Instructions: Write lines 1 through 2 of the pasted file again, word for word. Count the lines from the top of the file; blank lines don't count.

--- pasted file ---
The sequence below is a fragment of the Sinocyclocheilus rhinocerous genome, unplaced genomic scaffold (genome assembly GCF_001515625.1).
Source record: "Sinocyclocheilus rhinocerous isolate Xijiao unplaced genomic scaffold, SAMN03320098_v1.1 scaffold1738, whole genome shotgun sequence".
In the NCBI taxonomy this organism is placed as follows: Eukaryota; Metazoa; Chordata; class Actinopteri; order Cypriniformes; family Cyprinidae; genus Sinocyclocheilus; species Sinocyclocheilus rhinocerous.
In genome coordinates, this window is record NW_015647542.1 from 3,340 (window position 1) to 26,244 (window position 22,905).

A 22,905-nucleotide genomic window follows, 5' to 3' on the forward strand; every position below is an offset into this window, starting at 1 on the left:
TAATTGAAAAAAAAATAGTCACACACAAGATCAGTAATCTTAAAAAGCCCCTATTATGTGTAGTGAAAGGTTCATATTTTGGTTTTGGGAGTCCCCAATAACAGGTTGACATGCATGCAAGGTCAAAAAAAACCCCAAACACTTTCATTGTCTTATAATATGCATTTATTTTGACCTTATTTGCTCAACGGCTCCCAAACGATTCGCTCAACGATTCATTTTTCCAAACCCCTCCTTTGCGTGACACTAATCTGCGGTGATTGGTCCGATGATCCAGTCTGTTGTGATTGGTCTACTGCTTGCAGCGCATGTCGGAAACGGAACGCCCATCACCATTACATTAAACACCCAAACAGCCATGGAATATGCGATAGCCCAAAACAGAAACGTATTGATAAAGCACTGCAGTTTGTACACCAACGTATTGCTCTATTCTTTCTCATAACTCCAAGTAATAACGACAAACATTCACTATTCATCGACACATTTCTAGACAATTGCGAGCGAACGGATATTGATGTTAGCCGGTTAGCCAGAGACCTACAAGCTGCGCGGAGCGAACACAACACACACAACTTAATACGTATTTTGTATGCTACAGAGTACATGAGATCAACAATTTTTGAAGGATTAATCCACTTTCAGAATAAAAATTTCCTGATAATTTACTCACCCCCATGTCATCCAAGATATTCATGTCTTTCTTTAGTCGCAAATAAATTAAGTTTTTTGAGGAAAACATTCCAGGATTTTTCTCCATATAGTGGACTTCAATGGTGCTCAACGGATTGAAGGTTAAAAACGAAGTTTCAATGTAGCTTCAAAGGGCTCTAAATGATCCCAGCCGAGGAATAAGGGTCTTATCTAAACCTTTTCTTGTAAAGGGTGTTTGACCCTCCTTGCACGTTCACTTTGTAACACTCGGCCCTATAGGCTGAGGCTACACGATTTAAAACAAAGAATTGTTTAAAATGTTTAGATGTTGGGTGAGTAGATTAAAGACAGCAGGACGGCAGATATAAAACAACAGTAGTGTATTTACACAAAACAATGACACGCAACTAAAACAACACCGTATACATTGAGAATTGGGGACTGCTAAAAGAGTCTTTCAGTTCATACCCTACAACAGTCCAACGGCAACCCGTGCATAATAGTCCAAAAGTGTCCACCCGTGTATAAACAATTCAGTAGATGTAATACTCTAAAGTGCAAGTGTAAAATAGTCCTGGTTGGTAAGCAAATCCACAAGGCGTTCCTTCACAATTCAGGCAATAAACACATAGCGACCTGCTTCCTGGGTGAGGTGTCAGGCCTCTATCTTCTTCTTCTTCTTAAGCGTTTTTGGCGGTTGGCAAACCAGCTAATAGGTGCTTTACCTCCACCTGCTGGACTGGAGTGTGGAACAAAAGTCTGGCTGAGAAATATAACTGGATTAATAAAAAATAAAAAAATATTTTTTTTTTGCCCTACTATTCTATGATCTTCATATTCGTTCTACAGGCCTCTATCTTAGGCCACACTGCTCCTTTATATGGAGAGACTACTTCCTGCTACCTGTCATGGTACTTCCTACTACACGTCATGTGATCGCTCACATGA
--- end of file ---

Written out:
The sequence below is a fragment of the Sinocyclocheilus rhinocerous genome, unplaced genomic scaffold (genome assembly GCF_001515625.1).
Source record: "Sinocyclocheilus rhinocerous isolate Xijiao unplaced genomic scaffold, SAMN03320098_v1.1 scaffold1738, whole genome shotgun sequence".